Memory of the Mother of the Lord

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Remembrance of St. Therese of Lisieux, a Carmelite nun with a deep sense of mission of the Church.

Reading of the Word of God

Alleluia, alleluia, alleluia

The Spirit of the Lord is upon you.
The child you shall bear will be holy.

Alleluia, alleluia, alleluia

1 Maccabees 1, 16-28

Once Antiochus had seen his authority established, he determined to make himself king of Egypt and the ruler of both kingdoms.

He invaded Egypt in massive strength, with chariots and elephants (and cavalry) and a large fleet.

He engaged Ptolemy king of Egypt in battle, and Ptolemy turned back and fled before his advance, leaving many casualties.

The fortified cities of Egypt were captured, and Antiochus plundered the country.

After his conquest of Egypt, in the year 143, Antiochus turned about and advanced on Israel and Jerusalem in massive strength.

Insolently breaking into the sanctuary, he removed the golden altar and the lamp-stand for the light with all its fittings,

together with the table for the loaves of permanent offering, the libation vessels, the cups, the golden censers, the veil, the crowns, and the golden decoration on the front of the Temple, which he stripped of everything.

He made off with the silver and gold and precious vessels; he discovered the secret treasures and seized them

and, removing all these, he went back to his own country, having shed much blood and uttered words of extreme arrogance.

There was deep mourning for Israel throughout the country:

Rulers and elders groaned; girls and young men wasted away; the women's beauty suffered a change;

every bridegroom took up a dirge, the bride sat grief-stricken on her marriage-bed.

The earth quaked because of its inhabitants and the whole House of Jacob was clothed with shame.


Alleluia, alleluia, alleluia

Look down, O Lord, on your servants.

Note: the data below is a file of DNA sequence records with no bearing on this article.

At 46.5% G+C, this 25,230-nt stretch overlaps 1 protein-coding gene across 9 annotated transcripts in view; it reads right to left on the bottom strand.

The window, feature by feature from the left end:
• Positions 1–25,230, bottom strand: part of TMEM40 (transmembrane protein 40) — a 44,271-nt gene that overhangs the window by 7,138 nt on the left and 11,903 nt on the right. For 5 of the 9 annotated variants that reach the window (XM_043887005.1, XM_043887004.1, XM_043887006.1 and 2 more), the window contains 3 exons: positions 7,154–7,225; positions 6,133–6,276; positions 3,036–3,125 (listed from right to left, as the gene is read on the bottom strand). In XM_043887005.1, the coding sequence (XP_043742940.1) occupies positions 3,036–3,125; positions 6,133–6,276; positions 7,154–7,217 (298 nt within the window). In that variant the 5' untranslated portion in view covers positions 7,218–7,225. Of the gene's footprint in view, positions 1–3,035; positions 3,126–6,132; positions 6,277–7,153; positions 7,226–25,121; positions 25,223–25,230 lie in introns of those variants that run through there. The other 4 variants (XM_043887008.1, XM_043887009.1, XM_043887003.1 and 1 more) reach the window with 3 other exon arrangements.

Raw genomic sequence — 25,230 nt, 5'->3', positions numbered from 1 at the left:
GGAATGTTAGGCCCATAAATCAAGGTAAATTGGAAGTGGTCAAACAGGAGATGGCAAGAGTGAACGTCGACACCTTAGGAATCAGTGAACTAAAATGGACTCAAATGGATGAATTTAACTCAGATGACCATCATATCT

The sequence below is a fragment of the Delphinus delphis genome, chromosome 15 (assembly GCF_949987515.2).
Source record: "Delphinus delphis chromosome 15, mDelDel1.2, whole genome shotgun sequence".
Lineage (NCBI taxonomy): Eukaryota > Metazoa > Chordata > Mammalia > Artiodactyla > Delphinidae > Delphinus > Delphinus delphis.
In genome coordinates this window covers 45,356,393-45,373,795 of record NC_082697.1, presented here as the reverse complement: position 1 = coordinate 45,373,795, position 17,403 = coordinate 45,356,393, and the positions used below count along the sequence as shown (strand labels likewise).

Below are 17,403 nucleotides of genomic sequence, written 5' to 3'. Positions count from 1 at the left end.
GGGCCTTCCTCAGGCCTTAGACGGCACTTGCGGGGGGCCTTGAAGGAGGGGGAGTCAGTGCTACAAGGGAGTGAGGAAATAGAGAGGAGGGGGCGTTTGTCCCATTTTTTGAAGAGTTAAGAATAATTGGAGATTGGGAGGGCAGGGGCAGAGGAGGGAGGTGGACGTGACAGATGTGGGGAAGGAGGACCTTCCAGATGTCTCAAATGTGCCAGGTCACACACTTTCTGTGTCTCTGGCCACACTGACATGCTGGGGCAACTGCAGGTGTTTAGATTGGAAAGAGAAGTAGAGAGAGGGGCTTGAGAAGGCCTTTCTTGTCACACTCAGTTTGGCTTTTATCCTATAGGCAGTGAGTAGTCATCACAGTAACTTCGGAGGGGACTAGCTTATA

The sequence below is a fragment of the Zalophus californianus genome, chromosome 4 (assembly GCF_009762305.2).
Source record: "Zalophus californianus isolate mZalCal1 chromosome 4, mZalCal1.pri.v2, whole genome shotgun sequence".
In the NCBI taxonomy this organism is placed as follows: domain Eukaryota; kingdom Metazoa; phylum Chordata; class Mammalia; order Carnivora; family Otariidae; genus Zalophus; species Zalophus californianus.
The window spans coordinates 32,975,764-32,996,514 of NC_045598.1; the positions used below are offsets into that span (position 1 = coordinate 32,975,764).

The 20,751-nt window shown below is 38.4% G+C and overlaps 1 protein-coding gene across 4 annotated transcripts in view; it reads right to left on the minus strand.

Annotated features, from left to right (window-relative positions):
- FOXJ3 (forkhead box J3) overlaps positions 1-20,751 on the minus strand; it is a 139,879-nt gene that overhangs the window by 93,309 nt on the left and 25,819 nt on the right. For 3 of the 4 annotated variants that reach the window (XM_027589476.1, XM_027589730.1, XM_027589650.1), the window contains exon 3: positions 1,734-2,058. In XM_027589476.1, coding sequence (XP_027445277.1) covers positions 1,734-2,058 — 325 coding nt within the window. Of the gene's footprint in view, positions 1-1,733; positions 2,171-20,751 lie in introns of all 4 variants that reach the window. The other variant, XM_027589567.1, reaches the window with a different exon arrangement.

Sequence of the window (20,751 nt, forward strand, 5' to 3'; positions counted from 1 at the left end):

Be it unto us according to your word.

Alleluia, alleluia, alleluia

The author introduces King Antiochus Epiphanes who was determined to expand his kingdom. His first campaign is the conquest of Egypt. With a strong army, he faces and defeats Ptolemy, King of Egypt, and takes for himself a large booty. He then decides to head back North and on the way attacks Israel; he enters Jerusalem, goes up to the Temple and sacks it, taking away the golden altar, the lamp stand for the light, the table for the bread of the Presence and the curtain that separated the Holy of Holies from the rest of the sanctuary and all of the other gold and silver utensils. The author describes the scene with a bitter tone: “he stripped it all off”. Before Antiochus leaves Jerusalem, he carries out a massacre, as did Nebuchadnezzar (2 K 25:14-15). The author notes that in light of such an outrage, “Israel mourned deeply in every community”, connecting to the style found in Lamentations, of which he echoes sentences and expressions. He writes that all, excluding no one, groans under the weight of this tragedy, even the land trembles. Confusion reigns. Indeed, when Jerusalem and the Temple are devastated and therefore the life and worship are impeded there, it is a blow to the heart of the people of Israel. The foreign king seeks nothing but to continue enriching himself and his own dominion over others. For this reason he cuts at the roots any sign of faith and worship. This is a sad episode that unfortunately repeats itself throughout Christian history and continues today. We recall the frequent attacks on Christian communities in many parts of the world, even on churches when people have gathered for prayer. They are defenceless believers, and yet men and women who are blinded by an extremist ideology attack them. This is a result of the diabolic will to destroy those who work for mercy and peace among people. The tension of martyrdom that we see throughout Maccabees remains a steadfast dynamic of faith, especially in Christianity; as Jesus warned, “A disciple is not above his teacher” (Mt 10:24).